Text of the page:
Now it appears that Iridium management has decided that a “Big Bang” financial commitment is the order of the day. Which sounds expensive. Indeed, no time to wait around to see if a “hosted payload” contractor shows up at some point in the future. Surely Globalstar is gearing up for some interesting pricing options as they bring their second generation constellation on-line. After all, they have ~$50M in second generation Qualcomm User Terminals still contracted to be PUT to them beginning in April of this year. I would think that Globalstar will want to convert those phones into subscribers as quickly and cost effectively as possible. I would suggest they will do so with extremely (see cheap) competitive pricing plans that will likely put pricing considerable pressure on Iridium’s EBITDA results. These are the same cash flows they have claimed will fund a significant portion of Iridium NEXT. I know the folks in Milpitas are eagerly waiting to return all of the favors Iridium has bestowed on Globalstar over the last 4 years.

    Speaking of favors, the latest Motion to Hold in Abeyance by Iridium sure makes for some interesting reading. For a company that described Globalstar’s decision to file their ITU filings via the French Regulatory Agency as…

    “”So no, we don’t believe that that has ANY effect going forward in terms of our spectrum position or the global spectrum position.” – Matt Desch

    ..they sure seem upset by the recent application by Globalstar to amend the country of registration for it’s second-generation replacement constellation. An “end-run” I believe they referred to it as. Ahh! No one likes getting beaten at their own game. Of course the decision of the European Communications Office of the CEPT’s decision on June 26th, 2009 to effectively remove band segmentation within the Big LEO Band in their 48 member countries (including the Russian Federation) could not have made Iridium too happy either. I would almost suggest that Globalstar has achieved some level of overall EU governmental support it seems?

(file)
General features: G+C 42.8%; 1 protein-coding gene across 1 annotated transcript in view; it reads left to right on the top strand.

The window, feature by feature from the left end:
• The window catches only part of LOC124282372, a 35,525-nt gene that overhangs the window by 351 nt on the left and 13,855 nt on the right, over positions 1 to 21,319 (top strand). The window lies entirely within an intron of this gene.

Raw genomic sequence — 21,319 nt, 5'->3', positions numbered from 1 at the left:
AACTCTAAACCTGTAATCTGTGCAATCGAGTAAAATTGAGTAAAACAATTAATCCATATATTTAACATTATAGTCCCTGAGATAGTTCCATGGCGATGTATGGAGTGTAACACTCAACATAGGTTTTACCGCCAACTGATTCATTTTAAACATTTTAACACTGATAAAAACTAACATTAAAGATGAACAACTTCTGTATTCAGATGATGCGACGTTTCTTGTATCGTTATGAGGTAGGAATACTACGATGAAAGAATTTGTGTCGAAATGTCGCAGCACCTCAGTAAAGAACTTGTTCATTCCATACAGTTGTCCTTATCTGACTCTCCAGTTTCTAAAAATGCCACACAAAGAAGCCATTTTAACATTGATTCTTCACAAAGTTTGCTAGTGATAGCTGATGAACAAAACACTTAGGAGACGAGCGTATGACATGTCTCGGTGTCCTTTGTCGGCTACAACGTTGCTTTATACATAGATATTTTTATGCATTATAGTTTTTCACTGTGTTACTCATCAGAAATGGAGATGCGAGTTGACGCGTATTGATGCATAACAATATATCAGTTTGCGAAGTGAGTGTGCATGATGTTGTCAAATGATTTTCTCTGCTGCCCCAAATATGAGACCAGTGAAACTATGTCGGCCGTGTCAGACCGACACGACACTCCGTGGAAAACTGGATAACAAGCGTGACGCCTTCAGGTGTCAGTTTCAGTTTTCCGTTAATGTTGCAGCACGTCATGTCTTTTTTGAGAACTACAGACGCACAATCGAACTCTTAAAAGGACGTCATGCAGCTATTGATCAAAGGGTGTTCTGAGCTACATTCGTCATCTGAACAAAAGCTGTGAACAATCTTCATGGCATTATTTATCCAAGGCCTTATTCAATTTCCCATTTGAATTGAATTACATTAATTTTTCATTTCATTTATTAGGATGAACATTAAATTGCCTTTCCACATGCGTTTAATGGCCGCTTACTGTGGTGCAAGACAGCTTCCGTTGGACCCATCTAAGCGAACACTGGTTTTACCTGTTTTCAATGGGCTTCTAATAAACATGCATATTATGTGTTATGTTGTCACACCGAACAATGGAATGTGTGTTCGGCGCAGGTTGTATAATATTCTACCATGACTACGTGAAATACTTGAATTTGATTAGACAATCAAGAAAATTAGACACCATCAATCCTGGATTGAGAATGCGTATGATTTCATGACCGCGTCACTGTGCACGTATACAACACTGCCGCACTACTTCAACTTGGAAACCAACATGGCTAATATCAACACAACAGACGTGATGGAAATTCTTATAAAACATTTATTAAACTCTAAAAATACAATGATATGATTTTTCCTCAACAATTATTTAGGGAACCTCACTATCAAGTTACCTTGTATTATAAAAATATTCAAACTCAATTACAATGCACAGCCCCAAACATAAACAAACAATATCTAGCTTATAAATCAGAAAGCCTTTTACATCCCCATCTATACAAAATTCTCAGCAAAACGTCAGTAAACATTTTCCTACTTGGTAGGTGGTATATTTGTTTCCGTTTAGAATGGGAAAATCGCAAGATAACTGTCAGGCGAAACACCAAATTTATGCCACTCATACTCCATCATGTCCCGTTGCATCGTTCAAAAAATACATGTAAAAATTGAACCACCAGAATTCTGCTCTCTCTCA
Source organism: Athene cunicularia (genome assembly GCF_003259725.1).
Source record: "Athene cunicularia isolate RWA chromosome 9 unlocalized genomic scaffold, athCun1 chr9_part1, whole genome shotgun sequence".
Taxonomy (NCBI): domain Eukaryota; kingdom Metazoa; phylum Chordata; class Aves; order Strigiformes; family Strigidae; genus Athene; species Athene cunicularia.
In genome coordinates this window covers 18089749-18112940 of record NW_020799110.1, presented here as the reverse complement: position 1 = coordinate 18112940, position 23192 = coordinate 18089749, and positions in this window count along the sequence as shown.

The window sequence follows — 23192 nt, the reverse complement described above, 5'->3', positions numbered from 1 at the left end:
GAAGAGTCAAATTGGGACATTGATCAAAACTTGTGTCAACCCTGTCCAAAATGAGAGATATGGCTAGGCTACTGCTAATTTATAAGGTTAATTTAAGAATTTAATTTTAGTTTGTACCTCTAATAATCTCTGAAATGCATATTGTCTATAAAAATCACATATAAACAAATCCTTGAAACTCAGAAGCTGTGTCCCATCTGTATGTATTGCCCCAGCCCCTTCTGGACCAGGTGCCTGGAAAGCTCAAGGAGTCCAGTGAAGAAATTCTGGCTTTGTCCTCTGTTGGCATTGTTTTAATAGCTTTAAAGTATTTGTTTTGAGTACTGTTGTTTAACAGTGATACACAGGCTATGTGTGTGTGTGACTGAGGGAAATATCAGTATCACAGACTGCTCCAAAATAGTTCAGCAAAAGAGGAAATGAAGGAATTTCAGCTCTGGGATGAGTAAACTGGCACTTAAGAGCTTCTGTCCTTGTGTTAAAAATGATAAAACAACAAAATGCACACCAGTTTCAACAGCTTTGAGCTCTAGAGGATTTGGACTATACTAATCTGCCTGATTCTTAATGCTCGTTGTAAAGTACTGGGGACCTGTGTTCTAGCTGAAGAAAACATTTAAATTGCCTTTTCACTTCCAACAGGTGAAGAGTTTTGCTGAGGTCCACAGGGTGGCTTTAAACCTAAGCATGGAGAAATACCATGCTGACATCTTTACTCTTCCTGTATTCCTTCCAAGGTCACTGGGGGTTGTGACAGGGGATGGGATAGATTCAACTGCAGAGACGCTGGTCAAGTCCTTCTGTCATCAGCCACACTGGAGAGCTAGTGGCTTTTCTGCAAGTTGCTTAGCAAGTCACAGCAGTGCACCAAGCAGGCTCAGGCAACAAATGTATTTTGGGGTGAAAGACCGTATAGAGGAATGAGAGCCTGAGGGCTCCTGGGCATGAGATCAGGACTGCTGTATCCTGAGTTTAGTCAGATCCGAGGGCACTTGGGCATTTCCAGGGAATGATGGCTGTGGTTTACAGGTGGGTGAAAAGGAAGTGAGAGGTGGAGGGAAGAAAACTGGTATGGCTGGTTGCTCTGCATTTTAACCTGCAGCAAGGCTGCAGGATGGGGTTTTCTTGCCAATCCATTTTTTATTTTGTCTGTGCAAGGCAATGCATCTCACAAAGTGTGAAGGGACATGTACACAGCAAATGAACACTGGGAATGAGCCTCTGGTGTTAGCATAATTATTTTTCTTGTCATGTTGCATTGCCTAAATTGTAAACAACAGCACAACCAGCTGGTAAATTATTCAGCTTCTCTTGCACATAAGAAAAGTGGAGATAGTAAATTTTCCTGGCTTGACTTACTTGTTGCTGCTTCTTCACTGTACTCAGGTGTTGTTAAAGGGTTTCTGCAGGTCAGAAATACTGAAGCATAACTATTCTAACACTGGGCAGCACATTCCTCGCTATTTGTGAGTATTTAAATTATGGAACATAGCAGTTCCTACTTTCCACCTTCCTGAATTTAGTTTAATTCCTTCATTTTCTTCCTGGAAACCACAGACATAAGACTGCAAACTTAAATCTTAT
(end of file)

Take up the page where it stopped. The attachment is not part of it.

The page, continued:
Almost ironic to see Iridium claiming Globalstar’s lack of respect to the FCC’s Authority due to the lack of action on the FCC on various STA applications, while Iridium itself admits in submitted documents that certain satellite(s) currently on-orbit no long comply with the terms of their original license, and that Iridium continues to operate this/these satellite(s) even though the FCC has not acted on the Modification Iridium has requested to it’s space station licenses to allow regulatory compliance of these satellite(s). As a procedural matter, Iridium hasn’t even filed a STA in regards to the satellite(s) in question, but more so claim it is in the “Public’s Interest” to continue to operate these subject satellite(s) outside of their licensed parameters, even though they are admittedly currently in “technical violation” of the Commissions rules.

    Now that is the Pot calling the Kettle black.

    And so it goes,